Hm, I seem to not be able to embed the clip directly here, so go to https://audioboom.com/posts/5471405-the-trumpster-quote-1 to listen!

Longer post coming soon...ish!

Goodreads

Know that annoying feeling when your username is taken by someone who hasn't used the site in many, many years? I suspect a number of people on Goodreads felt that about me.

Apparently back in 2009 I snagged the name Thistle, added one book to my 'currently reading' list, and never did anything further on the site. My account is still there though, so I dusted it off and crossposted my The Forest and the Farm review to it.

I'm not sure what the benefit of posting there is. (It makes me a little more worried that the author will see my reviews.) I'm going to try to post at least my completed books there though, and see how it goes.

If you have an account there and want to friend me, click away!

https://www.goodreads.com/user/show/2748685-thistle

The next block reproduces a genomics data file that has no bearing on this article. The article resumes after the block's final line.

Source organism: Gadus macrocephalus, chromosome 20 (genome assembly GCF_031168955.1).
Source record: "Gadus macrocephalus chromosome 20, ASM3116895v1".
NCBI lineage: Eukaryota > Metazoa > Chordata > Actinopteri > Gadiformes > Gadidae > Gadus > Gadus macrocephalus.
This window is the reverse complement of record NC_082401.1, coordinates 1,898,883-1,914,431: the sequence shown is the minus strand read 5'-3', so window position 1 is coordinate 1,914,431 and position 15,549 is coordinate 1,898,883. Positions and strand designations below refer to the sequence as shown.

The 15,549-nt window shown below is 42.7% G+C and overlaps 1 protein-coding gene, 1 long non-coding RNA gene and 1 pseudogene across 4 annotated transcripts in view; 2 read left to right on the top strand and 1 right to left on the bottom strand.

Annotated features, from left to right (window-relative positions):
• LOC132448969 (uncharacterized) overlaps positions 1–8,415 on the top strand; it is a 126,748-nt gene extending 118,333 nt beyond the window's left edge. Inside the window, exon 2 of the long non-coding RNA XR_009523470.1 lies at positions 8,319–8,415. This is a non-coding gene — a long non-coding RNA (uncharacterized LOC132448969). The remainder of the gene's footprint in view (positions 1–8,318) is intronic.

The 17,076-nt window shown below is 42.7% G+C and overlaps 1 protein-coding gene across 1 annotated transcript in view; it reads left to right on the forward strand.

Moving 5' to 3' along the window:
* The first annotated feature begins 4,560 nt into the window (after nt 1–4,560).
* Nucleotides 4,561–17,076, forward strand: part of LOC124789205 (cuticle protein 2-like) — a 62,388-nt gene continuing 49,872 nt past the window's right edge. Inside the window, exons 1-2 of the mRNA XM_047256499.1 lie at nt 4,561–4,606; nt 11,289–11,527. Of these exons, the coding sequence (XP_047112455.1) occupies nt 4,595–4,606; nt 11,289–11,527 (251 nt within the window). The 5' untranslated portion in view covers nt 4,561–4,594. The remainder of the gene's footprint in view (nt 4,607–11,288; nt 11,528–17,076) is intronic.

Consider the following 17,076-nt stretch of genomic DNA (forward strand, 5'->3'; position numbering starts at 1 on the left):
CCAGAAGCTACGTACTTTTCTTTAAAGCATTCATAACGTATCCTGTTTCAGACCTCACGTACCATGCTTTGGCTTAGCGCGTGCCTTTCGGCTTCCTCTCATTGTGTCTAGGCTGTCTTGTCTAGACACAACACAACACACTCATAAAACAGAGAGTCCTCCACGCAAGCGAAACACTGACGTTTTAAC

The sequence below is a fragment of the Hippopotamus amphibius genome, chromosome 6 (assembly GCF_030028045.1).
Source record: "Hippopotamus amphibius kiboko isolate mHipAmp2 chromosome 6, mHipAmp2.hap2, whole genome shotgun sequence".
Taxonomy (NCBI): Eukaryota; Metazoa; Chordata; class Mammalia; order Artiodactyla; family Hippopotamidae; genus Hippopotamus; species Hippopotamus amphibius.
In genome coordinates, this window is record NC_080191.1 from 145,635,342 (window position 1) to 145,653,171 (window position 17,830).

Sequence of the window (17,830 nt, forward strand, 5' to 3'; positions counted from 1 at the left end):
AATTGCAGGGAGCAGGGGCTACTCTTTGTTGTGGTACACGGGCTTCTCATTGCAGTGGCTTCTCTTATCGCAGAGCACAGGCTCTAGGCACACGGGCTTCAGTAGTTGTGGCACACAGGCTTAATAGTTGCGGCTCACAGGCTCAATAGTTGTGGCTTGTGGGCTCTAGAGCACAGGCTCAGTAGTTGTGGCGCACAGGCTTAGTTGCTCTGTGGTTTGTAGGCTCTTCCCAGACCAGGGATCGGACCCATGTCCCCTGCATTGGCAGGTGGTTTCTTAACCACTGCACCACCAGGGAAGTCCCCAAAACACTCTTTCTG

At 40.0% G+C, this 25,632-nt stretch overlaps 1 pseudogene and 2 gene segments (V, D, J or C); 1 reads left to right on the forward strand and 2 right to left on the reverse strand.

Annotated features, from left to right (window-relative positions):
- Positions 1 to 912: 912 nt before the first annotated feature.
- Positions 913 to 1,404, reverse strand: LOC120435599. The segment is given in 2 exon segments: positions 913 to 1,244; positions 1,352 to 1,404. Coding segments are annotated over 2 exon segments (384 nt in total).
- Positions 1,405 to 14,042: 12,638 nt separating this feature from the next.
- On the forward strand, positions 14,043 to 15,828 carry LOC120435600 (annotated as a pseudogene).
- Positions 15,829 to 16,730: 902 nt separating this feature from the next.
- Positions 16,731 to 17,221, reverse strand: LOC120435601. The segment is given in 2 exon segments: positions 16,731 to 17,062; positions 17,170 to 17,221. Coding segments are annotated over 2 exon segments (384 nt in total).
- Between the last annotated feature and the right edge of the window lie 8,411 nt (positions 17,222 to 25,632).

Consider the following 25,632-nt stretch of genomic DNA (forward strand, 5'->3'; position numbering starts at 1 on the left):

The Forest and the Farm by Vance Huxley
Rating: Liked (Hated-Disliked-Okay-Liked-Loved)



This was a very odd book. A YA book takes me about four hours to read, an adult one about six. This one took me 12 hours per my Kindle, yet Amazon lists it as only 488 pages... I started reading it a week before 2016 ended, and only finished it last night (and that was with more reading time than usual, because of the holiday).

So, as long as that book was, lots of stuff should have happened, right? Nope. There was oddly very, very little plot in this story, it was just a man's day to day life across years.

At first the reader has no idea where the story is set. I figured it was a generic fantasy world. On it, there are two areas: The Forest and the Farm. Areas that fall under the Farm belong to people. All others, the Forest, belong to the Wild. Humans have no tech -- bows are the highpoint of their weapons; potbelly stoves in a house is a rare sight and a sign of great wealth.